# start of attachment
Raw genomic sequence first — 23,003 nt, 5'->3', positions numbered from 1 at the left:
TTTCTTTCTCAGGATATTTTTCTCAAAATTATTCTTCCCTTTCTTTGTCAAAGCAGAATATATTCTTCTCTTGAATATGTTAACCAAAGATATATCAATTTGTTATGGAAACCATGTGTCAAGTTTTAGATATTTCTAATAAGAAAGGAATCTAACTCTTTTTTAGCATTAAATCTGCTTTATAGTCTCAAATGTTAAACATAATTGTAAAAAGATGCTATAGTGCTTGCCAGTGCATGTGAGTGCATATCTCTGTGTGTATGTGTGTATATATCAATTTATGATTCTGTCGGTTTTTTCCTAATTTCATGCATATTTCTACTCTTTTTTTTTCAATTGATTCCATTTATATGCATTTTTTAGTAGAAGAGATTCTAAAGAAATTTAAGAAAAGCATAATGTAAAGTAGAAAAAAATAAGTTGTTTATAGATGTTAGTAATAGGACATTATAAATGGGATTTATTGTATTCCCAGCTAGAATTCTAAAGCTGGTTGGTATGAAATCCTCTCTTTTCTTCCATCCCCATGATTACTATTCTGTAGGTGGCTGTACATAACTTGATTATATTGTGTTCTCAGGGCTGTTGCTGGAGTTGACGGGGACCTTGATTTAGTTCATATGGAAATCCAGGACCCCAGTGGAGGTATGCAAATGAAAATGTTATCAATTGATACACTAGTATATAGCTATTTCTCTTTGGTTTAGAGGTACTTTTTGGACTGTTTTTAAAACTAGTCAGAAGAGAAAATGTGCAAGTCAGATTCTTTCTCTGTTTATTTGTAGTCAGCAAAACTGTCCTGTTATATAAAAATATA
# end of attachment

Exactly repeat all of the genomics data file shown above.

Raw genomic sequence first — 23,003 nt, 5'->3', positions numbered from 1 at the left:
TTTCTTTCTCAGGATATTTTTCTCAAAATTATTCTTCCCTTTCTTTGTCAAAGCAGAATATATTCTTCTCTTGAATATGTTAACCAAAGATATATCAATTTGTTATGGAAACCATGTGTCAAGTTTTAGATATTTCTAATAAGAAAGGAATCTAACTCTTTTTTAGCATTAAATCTGCTTTATAGTCTCAAATGTTAAACATAATTGTAAAAAGATGCTATAGTGCTTGCCAGTGCATGTGAGTGCATATCTCTGTGTGTATGTGTGTATATATCAATTTATGATTCTGTCGGTTTTTTCCTAATTTCATGCATATTTCTACTCTTTTTTTTTCAATTGATTCCATTTATATGCATTTTTTAGTAGAAGAGATTCTAAAGAAATTTAAGAAAAGCATAATGTAAAGTAGAAAAAAATAAGTTGTTTATAGATGTTAGTAATAGGACATTATAAATGGGATTTATTGTATTCCCAGCTAGAATTCTAAAGCTGGTTGGTATGAAATCCTCTCTTTTCTTCCATCCCCATGATTACTATTCTGTAGGTGGCTGTACATAACTTGATTATATTGTGTTCTCAGGGCTGTTGCTGGAGTTGACGGGGACCTTGATTTAGTTCATATGGAAATCCAGGACCCCAGTGGAGGTATGCAAATGAAAATGTTATCAATTGATACACTAGTATATAGCTATTTCTCTTTGGTTTAGAGGTACTTTTTGGACTGTTTTTAAAACTAGTCAGAAGAGAAAATGTGCAAGTCAGATTCTTTCTCTGTTTATTTGTAGTCAGCAAAACTGTCCTGTTATATAAAAATATA